The shims are made from slithers of EPS cut from EPS 6" thick sheet offcuts.  Measure the gap under the EPS sheet to figure out how wide to cut the shim.  The EPS shim thickness is often the same as the wood shim under the vertical 2x4 baton, but that depends on the slab unevenness from place to place.  Use the outer marks on the slab at the tie rod positions as a first estimate as to the EPS shim required.  The cutting can be done using a Hotwire Cutter Outside Bench .

Make them 6" wide (rather than the full 8" width of the full EPS) because the concrete slab will be a bit ragged near the edge adjacent to the Form-a-drain.

You often have to keep removing the EPS sheets from the threaded rod to fit the appropriate shims under them.

Do this all the way round the outline of the building until all the gaps under the 6" EPS sheets have the appropriate shims.  Sometimes it is necessary to cut the shims around high spots on the concrete slab.

Glue EPS shims to concrete slab

Go round, removing each 6" EPS sheet in turn and glue the underside of the EPS shims to the concrete slab using foam adhesive .  All gaps between the shims need to be fully filled with foam adhesive and/or foam gap filler to avoid concrete leaks.  The top surface formed by the stuck down shims needs to be smooth so it will later mate with the bottom of the 6" EPS sheet.  Do not actually glue to the EPS sheet yet.

 

Implement inner wood shims and external bracing

Wood shims

The wooden shims are 3.5" x 1.5" and are the thickness written on the slab at the inner plywood position.

With the 6" EPS sheets removed (one at a time), make and add wooden spacers on the inside of the wall under where the plywood will be and where the vertical 2x4 batons will eventually be.  The wood spacers are 2-1/8" wide and butt up to the nailed down kicker planks.  They are continuous for the length of the wall.  Use the inner markings on the slab at the tie rod positions to determine the shim thickness required.  Glue the wood spacers to the concrete with PL-Premium adhesive.  They do not need to be removed after the wall concrete pour because the wainscoting will hide them.  Fill with glue the gaps between the shims.

You don't want any shims under where the cavity concrete will be because you want the wall concrete to fully contact the slab concrete.  No EPS shims and no wood shims in the cavity.

External vertical 2x4 batons

These will have been made earlier as they have the same hole pattern as the internal vertical 2x4 batons, but make sure you have them ready to fit.

Glue 6" EPS sheets to shims on slab

Glue bottom, joins, and corners

Use foam adhesive to glue the bottom edge of the 6" EPS sheets to the shims.  Use plenty of foam adhesive because the aim is to make a water tight joint all the way down to the slab so that concrete does not leak out.  Also glue the edges of the 6" EPS sheets to each other using foam gap filler.  At the corners and at T pieces, the edge of one 6" EPS sheet is glued to the overlap face of another 6" EPS sheet.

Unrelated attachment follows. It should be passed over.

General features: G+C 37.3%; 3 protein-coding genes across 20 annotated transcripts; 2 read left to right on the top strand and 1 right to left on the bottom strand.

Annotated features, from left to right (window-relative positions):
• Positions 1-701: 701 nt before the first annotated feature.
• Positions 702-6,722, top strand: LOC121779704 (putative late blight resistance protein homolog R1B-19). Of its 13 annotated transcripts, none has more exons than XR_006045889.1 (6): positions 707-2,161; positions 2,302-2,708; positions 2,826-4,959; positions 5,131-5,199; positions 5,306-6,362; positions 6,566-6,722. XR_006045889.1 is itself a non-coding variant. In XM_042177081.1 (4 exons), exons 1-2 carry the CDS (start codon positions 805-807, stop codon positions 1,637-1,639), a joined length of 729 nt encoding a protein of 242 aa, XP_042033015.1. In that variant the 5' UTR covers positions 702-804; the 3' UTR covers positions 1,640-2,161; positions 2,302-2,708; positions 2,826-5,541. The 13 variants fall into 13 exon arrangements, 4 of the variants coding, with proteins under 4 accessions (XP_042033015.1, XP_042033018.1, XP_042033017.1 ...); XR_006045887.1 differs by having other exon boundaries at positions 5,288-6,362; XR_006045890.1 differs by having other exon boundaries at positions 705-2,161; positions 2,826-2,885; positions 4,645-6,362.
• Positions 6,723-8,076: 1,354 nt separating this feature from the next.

To hold the sheet in place while gluing, temporarily attach some external vertical 2x4 batons using washers and nuts.

The story so far

The house outline now has a 4' tall 6" thick polystyrene wall all the way round.  There are openings in it corresponding to where the bottoms of the windows and doors will be.  It is supported by the vertical 2x4 batons on both sides.  With their angled 2x4 bracing every 4 or 6 feet they should be able to withstand strong winds.  There is no equivalent plywood on the internal walls.

Prepare 2" thick EPS sheets

Cut sheets

Over-lap corner pieces are 1'8" long whereas under-lap pieces are 5'6" long.  This arbitrary decision to make the over-lap case much shorter provides staggering of sheets.  The row above both staggers the overlap joins in the 2" EPS, and staggers the joins relative to the 6" EPS, and also staggers the sheets along the wall.

The lengths of the 2" EPS sheets for the base row should be shown on your CAD drawing.

The sizes are...
    2" EPS corner over-lap base (1'7" wide, 2' high)
    2" EPS corner under-lap base (5'5" wide, 2' high)
    2" EPS non-corner base (8' wide, 2' high)
    2" EPS corner over-lap upper (1'7" wide, 4' high)
    2" EPS corner under-lap upper (5'5" wide, 4' high)
    2" EPS non-corner upper (8' wide, 4' high)

The sheets at the bottom of the wall on the slab are cut to 2' high.  The cutting is done using a Hotwire Cutter Outside Bench .

At center points of the building (where the blue cross divides the wall), the 2" EPS is extended to span the gap.  This requires turning the EPS sheet in the jig and drilling holes using the other edge as the reference.  This should be all shown on your CAD drawing.

Make drill jigs

Jigs, each made from an 8'x4' sheet of 1/4" plywood, are used to provide a template for drilling the holes.

The sheet exactly lines up over the 8'x4' EPS sheet.  The bottom left is the reference.  Bits of L shaped cut-down-the-middle 2x4 hang over the edge at the bottom and left and are used to accurately position the plywood template over the EPS sheet.

Steel washers with a tight 3/8 hole are PL-Premium glued over the holes in the plywood to protect the holes.

Not all the sheets need jigs because not all the sheets have holes.  The 2' high sheets can use the same jigs as the 4' high version.